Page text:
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Last Sunday I handed over what I fervently hope is the final version of The Shrewsbury Murders. The place was a pub called The Coach & Horses and the time was the start of Happy Hour.

No coincidence, that. After working on it all the previous week I was satisfied I’d done all I could. And boy, did I need a drink.

My editor Mike, a self-confessed pedant, asked whether I’d changed it much, or just worked through his suggestions from the first time he’d seen it. He’s a Cambridge man, and these dialogues always make me feel like the errant schoolboy who’s late with his homework.

“Well, I took nearly all your suggestions on board Mike. Particularly when you’d written things like NO VERB IN THIS SENTENCE! Or, THIS IS NOT OLD ENGLISH!

He nodded. He really did print those and several other pithy bits of advice in various parts of the MS.

“Much change in the word-count?”

“Yes: about seven thousand more.”

Silence while he swallowed, and then:

“SEVEN THOUSAND?”

This was said in disbelief, as though rather than producing something of 95,000 words I was giving him a tome a bit longer than War and Peace.

“Yes. I just wasn’t happy with some of Books 1 and 3. I’ve added to Book 2 as well.”

[TSM is divided in to three sections; each called a ‘Book’.]

“So I’ve got to read the whole thing again?”

“Well, be good if you could.”

I grasped at a straw:

“And thanks for redrafting the old English verse in Book 3; makes a big difference.”

This did little to calm him, and rapidly I caught Susie’s eye and signalled for two more.

An hour and a few beers later waters were calmer. He asked me if I’d done a blurb to help publicise it. I hadn’t, but have now. Proving I sometimes do not shrink from shameless self-promotion here it is:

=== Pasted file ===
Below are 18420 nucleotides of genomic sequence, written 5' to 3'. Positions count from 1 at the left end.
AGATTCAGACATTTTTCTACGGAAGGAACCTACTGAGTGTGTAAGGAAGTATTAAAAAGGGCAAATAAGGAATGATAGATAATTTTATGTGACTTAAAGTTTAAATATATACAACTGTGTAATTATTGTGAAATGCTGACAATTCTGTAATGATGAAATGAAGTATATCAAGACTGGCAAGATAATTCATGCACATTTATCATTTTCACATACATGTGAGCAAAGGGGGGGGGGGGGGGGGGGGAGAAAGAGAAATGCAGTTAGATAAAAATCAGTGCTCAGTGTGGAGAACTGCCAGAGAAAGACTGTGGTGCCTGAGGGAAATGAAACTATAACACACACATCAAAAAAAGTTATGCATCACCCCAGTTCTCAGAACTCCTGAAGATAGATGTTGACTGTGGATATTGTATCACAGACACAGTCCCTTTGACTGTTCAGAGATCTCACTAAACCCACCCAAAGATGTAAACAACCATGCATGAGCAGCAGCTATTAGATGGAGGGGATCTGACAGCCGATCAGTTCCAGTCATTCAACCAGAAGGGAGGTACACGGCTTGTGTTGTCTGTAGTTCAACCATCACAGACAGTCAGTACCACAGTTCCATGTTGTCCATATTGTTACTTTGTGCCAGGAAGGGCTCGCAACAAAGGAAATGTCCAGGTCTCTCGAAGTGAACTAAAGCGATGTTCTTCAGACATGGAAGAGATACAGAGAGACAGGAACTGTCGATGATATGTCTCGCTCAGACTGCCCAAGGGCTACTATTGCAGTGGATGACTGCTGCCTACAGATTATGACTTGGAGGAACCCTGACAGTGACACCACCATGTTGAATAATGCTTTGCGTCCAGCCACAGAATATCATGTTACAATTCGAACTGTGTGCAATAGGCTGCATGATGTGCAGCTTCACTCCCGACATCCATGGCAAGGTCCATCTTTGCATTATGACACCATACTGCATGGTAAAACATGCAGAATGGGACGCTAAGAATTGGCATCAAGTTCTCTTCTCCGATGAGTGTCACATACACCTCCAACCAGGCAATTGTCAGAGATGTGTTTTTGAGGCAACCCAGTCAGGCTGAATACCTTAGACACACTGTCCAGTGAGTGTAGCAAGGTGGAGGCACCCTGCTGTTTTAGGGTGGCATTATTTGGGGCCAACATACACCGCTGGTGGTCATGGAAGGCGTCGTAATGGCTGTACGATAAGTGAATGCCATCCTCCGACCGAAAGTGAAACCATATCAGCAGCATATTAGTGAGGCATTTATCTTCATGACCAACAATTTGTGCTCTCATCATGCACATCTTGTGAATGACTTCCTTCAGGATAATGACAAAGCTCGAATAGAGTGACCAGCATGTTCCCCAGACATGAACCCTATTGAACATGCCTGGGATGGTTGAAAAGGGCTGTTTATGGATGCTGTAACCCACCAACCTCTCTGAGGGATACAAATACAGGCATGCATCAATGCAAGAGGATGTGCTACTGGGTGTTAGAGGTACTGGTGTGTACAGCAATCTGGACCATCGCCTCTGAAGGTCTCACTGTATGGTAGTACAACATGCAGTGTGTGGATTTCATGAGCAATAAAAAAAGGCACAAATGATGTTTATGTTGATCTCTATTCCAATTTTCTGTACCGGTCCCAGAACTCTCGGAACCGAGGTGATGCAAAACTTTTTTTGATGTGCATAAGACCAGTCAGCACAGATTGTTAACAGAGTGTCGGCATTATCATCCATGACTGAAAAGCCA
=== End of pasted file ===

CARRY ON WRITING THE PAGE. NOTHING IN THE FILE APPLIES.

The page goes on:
‘The Shrewsbury Murders’ is the second novel in the Mike Ambrose trilogy that begins with ‘Project Overkill’.

     Near the end of the 10th century a famous Archbishop is finally laid to rest in Glastonbury, England. A few private possessions are buried with him. Later, when his body is being relocated to Canterbury some of these artefacts are stolen.

     In the late 16th century two friends meet in an ale house in London. They decide to embark on a journey together. As a result they make a life changing discovery, and later become bitter enemies.

     In Whitechapel, London a series of five brutal murders begins in August 1888. They are perpetrated by a murderer known as Jack the Ripper, who is never identified or caught. He is afterwards regarded as the first serial killer. Inexplicably his crimes endure in the public consciousness up to the present day.

     In Wales, following a German air raid in 1941the lives of each generation of a family line are marred by severe bouts of depression and dread. 

     In Shrewsbury in December 2011 Mike Ambrose, his partner Marcia and their close friend Claire Osbourn are hosting a Christmas party. An inexplicable occurrence at the end of it stays in Mike’s mind.

     One day they encounter Cassie, an almost penniless young woman who desperately wants to work. They believe in her and decide to help.

     Months afterwards a series of gruesome murders begins in Shrewsbury. The killer leaves a note signed ‘Jack the Ripper’. Incredibly, there are reasons to believe it may indeed be the same man.

     But that is impossible!

     Amidst the ensuing terror, happily fuelled by press, radio, and television Mike and those closest to him are themselves threatened, and have no alternative but to take matters in to their own hands.

     In doing so, they stumble on to a secret even more chilling than the murders themselves.

So there it is, and thank you for reading. It may be that Ms. J. S-C is congratulating herself on getting the world exclusive, but I doubt it. I’d still love to know whether it whets anyone’s appetite though.

But the very best thing about finishing TSM is the feeling of getting my life back. Waking up Monday morning felt like being on holiday. It still does. Once again there is time for tweets, Facebook, Tomb Raider, and best of all reading books by other people.

 

 

 

 

 

 

 

 

 

 

 

 

 

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